lost to the eye, and thus to keep alive an interest in scenes and
places which otherwise would be forgotten.viii London and the Kingdom - Volume I
The political aspect of the City's history has rarely been
touched by writers, and yet its geographical position combined
with the innate courage and enterprise of its citizens served to
give it no small political power and no insignificant place in the
history of the Kingdom. This being the case, the Corporation
resolved to fill the void, and in view of the year 1889 being the
700th Anniversary of the Mayoralty of London—according to
popular tradition—instructed the Library Committee to prepare
a work showing "the pre-eminent position occupied by the City
of London and the important function it exercised in the shaping
[v] and making of England."
It is in accordance with these instructions that this and suc-
ceeding volumes have been compiled. As the title of the work has
been taken from a chapter in Mr. Loftie's book on London ("His-
toric Towns" series, chap. ix), so its main features are delineated
in that chapter. "It would be interesting"—writes Mr. Loftie—"to
go over all the recorded instances in which the City of London
interfered directly in the affairs of the Kingdom. Such a survey
would be the history of England as seen from the windows of the
Guildhall." No words could better describe the character of the
work now submitted to the public. It has been compiled mainly
from the City's own archives. The City has been allowed to tell
its own story. If, therefore, its pages should appear to be too
much taken up with accounts of loans advanced by the City to
impecunious monarchs or with wearisome repetition of calls for
troops to be raised in the City for foreign service, it is because
the City's records of the day are chiefly if not wholly concerned
with these matters. If, on the other hand, an event which may
be rightly deemed of national importance be here omitted, it is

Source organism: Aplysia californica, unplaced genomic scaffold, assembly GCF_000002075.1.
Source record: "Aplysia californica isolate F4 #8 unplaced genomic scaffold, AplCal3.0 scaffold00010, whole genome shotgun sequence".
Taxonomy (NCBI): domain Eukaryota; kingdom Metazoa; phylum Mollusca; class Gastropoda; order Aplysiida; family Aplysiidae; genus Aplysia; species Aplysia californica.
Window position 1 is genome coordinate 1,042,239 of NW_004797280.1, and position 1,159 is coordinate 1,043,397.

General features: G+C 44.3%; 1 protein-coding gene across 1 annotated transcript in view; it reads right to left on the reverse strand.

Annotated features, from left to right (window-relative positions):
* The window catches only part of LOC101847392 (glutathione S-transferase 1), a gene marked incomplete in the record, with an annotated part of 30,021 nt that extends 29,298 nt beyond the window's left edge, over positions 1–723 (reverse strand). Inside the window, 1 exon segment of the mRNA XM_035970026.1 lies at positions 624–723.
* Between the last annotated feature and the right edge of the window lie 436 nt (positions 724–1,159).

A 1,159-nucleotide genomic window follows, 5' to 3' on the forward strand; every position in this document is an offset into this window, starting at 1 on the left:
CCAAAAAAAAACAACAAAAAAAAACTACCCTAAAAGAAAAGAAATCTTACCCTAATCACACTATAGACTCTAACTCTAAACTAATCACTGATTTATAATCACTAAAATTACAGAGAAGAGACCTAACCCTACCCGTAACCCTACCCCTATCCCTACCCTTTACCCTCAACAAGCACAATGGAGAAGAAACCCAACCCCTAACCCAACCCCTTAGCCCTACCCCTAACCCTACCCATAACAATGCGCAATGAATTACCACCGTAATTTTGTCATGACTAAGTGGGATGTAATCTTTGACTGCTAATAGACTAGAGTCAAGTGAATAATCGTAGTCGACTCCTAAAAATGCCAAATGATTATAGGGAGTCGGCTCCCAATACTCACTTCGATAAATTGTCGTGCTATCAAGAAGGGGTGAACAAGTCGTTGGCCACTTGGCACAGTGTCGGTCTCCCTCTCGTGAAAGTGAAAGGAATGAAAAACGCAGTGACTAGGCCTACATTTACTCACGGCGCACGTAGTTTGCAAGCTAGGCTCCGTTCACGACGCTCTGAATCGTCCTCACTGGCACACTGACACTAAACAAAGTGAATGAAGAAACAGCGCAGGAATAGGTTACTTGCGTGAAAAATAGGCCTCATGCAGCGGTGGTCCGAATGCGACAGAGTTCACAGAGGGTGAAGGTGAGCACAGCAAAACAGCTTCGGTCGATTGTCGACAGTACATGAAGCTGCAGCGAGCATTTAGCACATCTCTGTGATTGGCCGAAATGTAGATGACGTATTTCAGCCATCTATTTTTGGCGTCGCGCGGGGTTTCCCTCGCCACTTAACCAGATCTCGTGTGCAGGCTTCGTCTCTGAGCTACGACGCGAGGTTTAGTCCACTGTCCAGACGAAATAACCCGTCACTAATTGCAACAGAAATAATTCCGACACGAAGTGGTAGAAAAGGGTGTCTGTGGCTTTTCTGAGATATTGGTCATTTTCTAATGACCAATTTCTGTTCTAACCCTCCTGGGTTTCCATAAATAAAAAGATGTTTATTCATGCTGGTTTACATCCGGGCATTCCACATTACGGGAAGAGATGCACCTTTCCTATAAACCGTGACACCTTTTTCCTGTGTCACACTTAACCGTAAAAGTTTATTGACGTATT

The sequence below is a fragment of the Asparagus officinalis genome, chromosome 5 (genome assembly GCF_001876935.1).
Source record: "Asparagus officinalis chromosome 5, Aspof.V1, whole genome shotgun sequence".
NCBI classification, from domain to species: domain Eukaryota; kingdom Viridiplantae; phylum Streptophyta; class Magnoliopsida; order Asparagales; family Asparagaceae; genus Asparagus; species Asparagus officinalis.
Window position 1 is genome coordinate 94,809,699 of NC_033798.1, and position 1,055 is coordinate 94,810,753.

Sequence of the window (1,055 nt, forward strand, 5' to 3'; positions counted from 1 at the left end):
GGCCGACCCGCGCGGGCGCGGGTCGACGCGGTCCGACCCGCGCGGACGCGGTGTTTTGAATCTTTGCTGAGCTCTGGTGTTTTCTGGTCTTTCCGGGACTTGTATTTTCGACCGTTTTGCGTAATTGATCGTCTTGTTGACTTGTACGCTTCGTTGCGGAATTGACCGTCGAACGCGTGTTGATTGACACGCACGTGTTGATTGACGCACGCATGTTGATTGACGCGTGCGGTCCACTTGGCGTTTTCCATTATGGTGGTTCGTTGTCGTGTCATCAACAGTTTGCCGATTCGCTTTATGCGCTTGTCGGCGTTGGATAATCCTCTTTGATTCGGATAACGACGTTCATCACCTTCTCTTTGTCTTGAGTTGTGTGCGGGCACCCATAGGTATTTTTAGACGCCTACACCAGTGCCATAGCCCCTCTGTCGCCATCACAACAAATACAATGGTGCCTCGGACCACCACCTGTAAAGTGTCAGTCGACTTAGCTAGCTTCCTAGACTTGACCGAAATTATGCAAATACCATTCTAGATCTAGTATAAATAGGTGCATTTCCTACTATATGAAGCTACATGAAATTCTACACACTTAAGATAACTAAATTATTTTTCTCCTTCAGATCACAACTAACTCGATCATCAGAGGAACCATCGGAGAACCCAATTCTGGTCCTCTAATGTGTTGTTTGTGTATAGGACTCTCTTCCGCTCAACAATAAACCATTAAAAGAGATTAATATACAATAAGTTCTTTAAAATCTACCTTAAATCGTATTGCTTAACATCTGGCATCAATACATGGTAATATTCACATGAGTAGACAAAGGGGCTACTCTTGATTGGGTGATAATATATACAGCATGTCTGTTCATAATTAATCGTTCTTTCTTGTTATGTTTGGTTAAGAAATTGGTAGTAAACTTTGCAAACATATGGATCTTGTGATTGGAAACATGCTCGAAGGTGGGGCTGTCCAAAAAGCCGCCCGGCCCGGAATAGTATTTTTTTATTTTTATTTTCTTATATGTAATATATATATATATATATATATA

because the citizens were little affected thereby, and the City's
[vi] records are almost, if not altogether, silent on the subject.
The work does not affect to be a critical history so much
as a chronique pour servir, to which the historical student may
have recourse in order to learn what was the attitude taken upPREFACE. ix
by the citizens of London at important crises in the nation's
history. He will there see how, in the contest between Stephen
and the Empress Matilda, the City of London held as it were the
balance; how it helped to overthrow the tyranny of Longchamp,
and to wrest from the reluctant John the Great Charter of our
liberties; how it was with men and money supplied by the City
that Edward III and Henry V were enabled to conquer France,
and how in after years the London trained bands raised the siege
of Gloucester and turned the tide of the Civil War in favour of
Parliament. He will not fail to note the significant fact that before
Monk put into execution his plan for restoring Charles II to the
Crown, the taciturn general—little given to opening his mind to
anyone—deemed it advisable to take up his abode in the City
in order to first test the feelings of the inhabitants as to whether
the Restoration would be acceptable to them or not. He will see
that the citizens of London have at times been bold of speech
even in the presence of their sovereign when the cause of justice
and the liberty of the subject were at stake, and that they did not
hesitate to suffer for their opinions; that, "at many of the most [vii]
critical periods of our history, the influence of London and its
Lord Mayors has turned the scale in favour of those liberties of
which we are so justly proud"; and that had the entreaties of the
City been listened to by the King and his ministers, the American
Colonies would never have been lost to England.
There are two Appendices to the work; one comprising copies
from the City's Records of letters, early proclamations and doc-
uments of special interest to which reference is made in the
text; the other consisting of a more complete list of the City's
representatives in Parliament from the earliest times than has yet
been printed, supplemented as it has been by returns to writs
recorded in the City's archives and (apparently) no where else.
The returns for the City in the Blue Books published in 1878 and
1879 are very imperfect.
R. R. S.x London and the Kingdom - Volume I
THE GUILDHALL, LONDON,
April, 1894.